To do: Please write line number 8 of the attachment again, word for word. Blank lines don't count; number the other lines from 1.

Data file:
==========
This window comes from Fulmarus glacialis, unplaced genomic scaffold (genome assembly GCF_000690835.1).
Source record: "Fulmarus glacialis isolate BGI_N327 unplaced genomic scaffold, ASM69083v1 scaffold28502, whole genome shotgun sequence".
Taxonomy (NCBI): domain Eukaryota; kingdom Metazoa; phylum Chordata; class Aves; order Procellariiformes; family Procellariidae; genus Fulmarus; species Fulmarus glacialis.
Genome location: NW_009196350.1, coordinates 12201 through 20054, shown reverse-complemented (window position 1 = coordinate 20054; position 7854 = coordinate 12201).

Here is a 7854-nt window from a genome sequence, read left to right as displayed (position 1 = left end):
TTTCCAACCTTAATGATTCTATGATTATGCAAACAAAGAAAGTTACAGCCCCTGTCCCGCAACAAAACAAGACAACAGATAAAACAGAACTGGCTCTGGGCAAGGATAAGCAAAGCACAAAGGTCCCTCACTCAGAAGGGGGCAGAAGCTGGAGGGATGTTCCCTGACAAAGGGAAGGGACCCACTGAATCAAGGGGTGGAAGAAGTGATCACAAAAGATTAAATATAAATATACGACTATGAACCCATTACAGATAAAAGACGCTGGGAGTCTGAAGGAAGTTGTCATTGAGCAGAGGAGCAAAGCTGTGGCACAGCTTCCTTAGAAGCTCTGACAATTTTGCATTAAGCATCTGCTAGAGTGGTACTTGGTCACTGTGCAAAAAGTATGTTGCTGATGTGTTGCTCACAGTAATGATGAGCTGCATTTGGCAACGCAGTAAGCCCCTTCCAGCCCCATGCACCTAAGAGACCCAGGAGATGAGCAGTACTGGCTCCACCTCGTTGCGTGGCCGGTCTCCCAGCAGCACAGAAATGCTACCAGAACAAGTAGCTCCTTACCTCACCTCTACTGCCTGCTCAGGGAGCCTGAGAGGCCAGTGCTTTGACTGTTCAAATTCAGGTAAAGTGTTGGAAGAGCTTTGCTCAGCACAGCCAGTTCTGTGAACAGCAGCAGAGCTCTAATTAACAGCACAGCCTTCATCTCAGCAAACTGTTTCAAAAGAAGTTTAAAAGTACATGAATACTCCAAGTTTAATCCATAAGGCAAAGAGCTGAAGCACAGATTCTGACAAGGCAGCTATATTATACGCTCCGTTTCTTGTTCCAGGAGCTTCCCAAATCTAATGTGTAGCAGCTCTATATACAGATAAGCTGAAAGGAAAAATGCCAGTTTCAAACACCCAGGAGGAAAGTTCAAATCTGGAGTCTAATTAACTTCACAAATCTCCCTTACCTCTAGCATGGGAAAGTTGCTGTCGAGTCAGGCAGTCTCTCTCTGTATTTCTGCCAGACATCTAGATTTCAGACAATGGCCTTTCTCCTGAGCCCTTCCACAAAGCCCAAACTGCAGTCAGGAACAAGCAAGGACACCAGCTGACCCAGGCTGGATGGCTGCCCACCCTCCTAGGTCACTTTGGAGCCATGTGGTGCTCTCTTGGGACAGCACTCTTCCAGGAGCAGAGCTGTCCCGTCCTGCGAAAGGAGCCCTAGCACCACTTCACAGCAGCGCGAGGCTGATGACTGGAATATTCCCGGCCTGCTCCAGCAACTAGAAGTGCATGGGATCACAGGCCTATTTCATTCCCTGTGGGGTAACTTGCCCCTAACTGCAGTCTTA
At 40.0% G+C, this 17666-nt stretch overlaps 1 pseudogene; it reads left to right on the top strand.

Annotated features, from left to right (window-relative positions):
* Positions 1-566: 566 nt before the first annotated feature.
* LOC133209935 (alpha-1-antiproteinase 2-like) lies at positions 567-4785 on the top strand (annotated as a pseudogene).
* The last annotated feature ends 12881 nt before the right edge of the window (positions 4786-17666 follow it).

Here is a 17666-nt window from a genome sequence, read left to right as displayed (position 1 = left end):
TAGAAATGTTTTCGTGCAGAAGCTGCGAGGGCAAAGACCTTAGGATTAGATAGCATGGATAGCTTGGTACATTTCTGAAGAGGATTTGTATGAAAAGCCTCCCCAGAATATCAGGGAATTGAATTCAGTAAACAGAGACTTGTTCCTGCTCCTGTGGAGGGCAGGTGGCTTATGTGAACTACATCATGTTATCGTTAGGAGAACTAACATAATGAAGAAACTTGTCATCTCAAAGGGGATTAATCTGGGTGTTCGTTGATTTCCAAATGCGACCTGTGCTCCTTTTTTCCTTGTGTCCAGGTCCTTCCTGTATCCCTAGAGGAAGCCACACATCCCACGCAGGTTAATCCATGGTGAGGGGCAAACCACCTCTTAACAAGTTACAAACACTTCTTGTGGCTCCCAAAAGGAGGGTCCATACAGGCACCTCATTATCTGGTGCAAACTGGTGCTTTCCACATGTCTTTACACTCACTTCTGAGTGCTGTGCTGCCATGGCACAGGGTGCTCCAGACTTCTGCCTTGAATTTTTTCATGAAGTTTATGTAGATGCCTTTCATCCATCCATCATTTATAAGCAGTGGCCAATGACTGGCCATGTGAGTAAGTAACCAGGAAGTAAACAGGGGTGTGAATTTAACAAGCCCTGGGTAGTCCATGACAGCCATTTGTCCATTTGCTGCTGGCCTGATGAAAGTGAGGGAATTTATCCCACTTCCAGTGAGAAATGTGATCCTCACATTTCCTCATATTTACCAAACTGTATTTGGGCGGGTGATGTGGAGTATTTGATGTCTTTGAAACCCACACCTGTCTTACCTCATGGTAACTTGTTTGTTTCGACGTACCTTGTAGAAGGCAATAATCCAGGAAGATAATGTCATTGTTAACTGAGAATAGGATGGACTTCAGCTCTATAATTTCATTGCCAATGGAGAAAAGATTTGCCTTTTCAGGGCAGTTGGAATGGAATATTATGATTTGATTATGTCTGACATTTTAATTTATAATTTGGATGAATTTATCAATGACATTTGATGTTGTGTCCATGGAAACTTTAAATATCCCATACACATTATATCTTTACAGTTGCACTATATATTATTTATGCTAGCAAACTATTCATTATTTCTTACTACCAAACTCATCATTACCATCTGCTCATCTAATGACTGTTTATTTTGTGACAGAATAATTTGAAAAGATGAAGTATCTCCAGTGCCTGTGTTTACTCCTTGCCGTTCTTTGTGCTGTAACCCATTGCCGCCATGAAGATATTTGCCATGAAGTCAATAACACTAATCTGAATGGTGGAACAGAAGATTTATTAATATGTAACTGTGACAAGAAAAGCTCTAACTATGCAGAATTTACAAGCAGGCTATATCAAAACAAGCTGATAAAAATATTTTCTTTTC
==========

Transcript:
Annotated features, from left to right (window-relative positions):